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Advertorial: The case for better technology and wellbeing

Reducing the administrative burden with fit-for-purpose technology can have a huge impact on officers' ability to do their job.

Advertorial: The case for better technology and wellbeing

Date - 20th August 2019
By - Police Oracle
2 Comments 2 Comments}

There’s no denying the pressure the police are under, and without technology like Chorus to help lower workloads, increased levels of stress will continue to impact on the wellbeing of officers.

Increasing levels of sick leave

Last year, sick leave relating to stress and depression among police officers across the UK increased by 70 per cent with high levels of demand and insufficient officer numbers cited as the main cause, combined with the nature and risk of the job.

It comes as no surprise that stress levels were up as the UK experienced a spike in violent and serious organised crime – causing greater pressure on already overloaded resources.

The Government’s pledge to provide an extra 20,000 officers over the next three years – and the recently launched National Police Wellbeing service – will certainly ease things but, overall, we believe technology has a greater part to play.

Investigating crime, efficiently

Technology enables anyone to be more efficient and effective at their job, and it is no different for police officers.

Chorus’s new self-service analytics platform is giving investigators across the country the ability to cut through the mass of data involved in every case, and figure out what happened around the time of an offence.

In some cases, it has saved them 97 per cent of their time when manipulating data, especially those that contain communications data and device downloads that are notoriously hard to cleanse and analyse.

Reducing the administrative burden

With as much as 90 per cent of the day spent on admin, having technology that is fit for purpose can have a huge impact on the ability of officers to do their job and therefore their mental wellbeing.

Accessing many different systems to progress a case also adds to delays and the stress of trying to conduct an investigation in a timely manner.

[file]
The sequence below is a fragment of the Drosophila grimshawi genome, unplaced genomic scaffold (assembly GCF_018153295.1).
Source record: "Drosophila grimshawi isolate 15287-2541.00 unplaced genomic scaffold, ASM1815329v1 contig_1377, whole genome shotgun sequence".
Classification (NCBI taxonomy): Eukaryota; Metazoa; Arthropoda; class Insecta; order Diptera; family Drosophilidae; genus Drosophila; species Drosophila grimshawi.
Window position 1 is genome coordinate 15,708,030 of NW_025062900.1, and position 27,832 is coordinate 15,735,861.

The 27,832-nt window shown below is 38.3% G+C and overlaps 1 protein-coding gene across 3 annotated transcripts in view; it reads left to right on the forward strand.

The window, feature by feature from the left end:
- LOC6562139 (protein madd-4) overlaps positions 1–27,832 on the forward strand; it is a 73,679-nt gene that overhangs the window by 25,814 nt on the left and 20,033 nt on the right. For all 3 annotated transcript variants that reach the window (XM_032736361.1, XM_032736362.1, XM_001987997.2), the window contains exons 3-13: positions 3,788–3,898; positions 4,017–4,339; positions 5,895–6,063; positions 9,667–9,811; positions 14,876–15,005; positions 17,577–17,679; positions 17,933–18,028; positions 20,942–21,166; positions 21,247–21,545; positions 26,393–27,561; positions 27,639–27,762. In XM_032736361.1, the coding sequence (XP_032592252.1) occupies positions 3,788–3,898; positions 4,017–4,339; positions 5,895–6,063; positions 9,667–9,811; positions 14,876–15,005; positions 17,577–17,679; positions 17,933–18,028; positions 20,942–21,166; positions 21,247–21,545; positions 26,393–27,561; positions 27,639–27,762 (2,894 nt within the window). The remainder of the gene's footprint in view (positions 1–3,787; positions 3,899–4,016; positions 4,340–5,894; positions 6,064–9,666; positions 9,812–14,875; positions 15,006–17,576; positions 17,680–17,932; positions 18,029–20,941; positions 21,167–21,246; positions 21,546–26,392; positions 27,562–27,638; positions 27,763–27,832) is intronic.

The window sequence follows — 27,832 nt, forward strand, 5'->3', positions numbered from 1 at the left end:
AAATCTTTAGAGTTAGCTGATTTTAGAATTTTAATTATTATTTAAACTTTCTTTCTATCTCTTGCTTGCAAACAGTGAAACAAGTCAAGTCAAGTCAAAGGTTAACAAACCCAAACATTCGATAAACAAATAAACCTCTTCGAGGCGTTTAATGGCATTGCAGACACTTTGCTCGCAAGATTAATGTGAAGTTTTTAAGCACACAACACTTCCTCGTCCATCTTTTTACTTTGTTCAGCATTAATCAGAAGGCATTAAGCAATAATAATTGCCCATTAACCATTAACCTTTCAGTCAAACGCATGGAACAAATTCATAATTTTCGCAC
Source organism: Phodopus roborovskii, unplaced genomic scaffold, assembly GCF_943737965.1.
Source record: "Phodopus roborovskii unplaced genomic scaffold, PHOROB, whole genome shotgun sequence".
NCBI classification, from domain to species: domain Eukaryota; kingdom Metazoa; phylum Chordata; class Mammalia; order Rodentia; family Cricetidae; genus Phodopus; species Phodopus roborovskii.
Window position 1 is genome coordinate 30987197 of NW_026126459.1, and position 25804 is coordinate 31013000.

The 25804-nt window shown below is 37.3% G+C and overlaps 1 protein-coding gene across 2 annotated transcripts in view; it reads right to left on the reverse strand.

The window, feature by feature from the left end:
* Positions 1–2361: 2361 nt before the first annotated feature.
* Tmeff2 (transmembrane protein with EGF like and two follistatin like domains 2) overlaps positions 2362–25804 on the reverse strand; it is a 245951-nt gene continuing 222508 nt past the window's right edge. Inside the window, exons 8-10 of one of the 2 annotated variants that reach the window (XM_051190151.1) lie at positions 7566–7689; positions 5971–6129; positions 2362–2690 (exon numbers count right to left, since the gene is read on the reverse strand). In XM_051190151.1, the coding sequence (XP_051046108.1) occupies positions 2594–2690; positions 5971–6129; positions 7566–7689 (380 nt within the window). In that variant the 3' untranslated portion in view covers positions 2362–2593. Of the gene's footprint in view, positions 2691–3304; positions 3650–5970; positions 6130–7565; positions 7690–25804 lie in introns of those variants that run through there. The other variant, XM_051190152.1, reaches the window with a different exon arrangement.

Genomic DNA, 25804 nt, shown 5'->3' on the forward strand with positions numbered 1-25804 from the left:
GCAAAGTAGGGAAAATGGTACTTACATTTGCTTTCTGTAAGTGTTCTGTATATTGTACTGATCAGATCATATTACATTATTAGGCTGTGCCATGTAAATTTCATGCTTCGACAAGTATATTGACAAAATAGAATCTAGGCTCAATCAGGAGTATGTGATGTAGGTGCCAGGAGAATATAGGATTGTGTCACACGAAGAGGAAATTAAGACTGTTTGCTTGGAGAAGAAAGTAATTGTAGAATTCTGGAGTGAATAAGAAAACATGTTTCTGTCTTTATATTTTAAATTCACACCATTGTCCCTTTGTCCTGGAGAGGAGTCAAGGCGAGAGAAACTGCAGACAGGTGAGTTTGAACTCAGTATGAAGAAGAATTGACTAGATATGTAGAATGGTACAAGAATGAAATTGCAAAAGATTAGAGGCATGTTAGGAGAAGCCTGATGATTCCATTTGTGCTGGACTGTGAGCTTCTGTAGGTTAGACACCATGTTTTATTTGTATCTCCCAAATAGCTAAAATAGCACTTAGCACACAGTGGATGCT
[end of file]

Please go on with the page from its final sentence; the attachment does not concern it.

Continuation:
The July 2019 front line review contained messages from officers that felt like they are not able to solve crimes and protect the public – due to being overworked and lacking access to the right technology.

  • Cutting through red tape

Access to technology

Diminishing analyst numbers have placed an even greater burden on investigators and front-line officers when it comes to using data to get answers.

With data fast becoming the new DNA, it is crucial that forces begin to recognise the need to give them access to vital technology.

This is especially true if that technology is designed to allow them to work more efficiently and achieve better outcomes for the public.

So, let us help you.

If you are spending too much of your time trying to comprehend data – then contact Chorus and we can show you how to get back to solving crime, protecting the public and feeling good.

If you would like to learn more about Chorus and how it is supporting law enforcement then visit its website, or email

Do you have an interesting news story? Contact the newsdesk on 0203 119 3303
or alternatively get in touch via the contact form.

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Police Oracle welcomes readers’ comments but please keep them concise if possible. Personally abusive comments directed at named individuals and posted anonymously are not welcome. The editor reserves the right to block and delete any comments that fall into this category.


Ordered by:
30yrGMP - Thu, 29 August 2019

Technology is important. Go back to the Yorkshire Ripper case and the reason he wasn't caught for so long was the sheer volume of paper data that had to be trawled through. That's why HOLMES was introduced. However,when technology fails, it creates its own nightmare because of our reliance on it. We lose vital data and that can lead to serious harm. Just look at GMP at the moment with its new computer system iOps. Google it and have a read if you want to know the scale of the problem.